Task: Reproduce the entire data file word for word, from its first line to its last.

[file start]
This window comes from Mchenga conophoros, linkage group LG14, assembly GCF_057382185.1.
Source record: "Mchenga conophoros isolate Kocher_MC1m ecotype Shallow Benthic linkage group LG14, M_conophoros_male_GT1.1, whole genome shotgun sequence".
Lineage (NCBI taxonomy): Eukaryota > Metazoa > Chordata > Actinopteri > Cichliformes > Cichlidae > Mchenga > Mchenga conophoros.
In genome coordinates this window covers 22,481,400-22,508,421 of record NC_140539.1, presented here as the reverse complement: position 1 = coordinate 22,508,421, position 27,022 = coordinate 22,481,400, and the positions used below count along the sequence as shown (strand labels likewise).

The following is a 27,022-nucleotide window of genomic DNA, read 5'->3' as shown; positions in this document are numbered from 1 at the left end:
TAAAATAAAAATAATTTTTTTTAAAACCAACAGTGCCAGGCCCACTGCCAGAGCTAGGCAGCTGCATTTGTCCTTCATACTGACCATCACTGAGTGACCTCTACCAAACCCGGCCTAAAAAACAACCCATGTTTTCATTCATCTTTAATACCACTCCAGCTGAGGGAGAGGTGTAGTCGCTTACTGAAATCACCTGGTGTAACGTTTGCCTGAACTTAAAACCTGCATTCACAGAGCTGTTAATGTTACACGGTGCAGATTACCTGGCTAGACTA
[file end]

This window comes from Mchenga conophoros, linkage group LG14, assembly GCF_057382185.1.
Source record: "Mchenga conophoros isolate Kocher_MC1m ecotype Shallow Benthic linkage group LG14, M_conophoros_male_GT1.1, whole genome shotgun sequence".
Lineage (NCBI taxonomy): Eukaryota > Metazoa > Chordata > Actinopteri > Cichliformes > Cichlidae > Mchenga > Mchenga conophoros.
In genome coordinates this window covers 22,481,400-22,508,421 of record NC_140539.1, presented here as the reverse complement: position 1 = coordinate 22,508,421, position 27,022 = coordinate 22,481,400, and the positions used below count along the sequence as shown (strand labels likewise).

The following is a 27,022-nucleotide window of genomic DNA, read 5'->3' as shown; positions in this document are numbered from 1 at the left end:
TAAAATAAAAATAATTTTTTTTAAAACCAACAGTGCCAGGCCCACTGCCAGAGCTAGGCAGCTGCATTTGTCCTTCATACTGACCATCACTGAGTGACCTCTACCAAACCCGGCCTAAAAAACAACCCATGTTTTCATTCATCTTTAATACCACTCCAGCTGAGGGAGAGGTGTAGTCGCTTACTGAAATCACCTGGTGTAACGTTTGCCTGAACTTAAAACCTGCATTCACAGAGCTGTTAATGTTACACGGTGCAGATTACCTGGCTAGACTA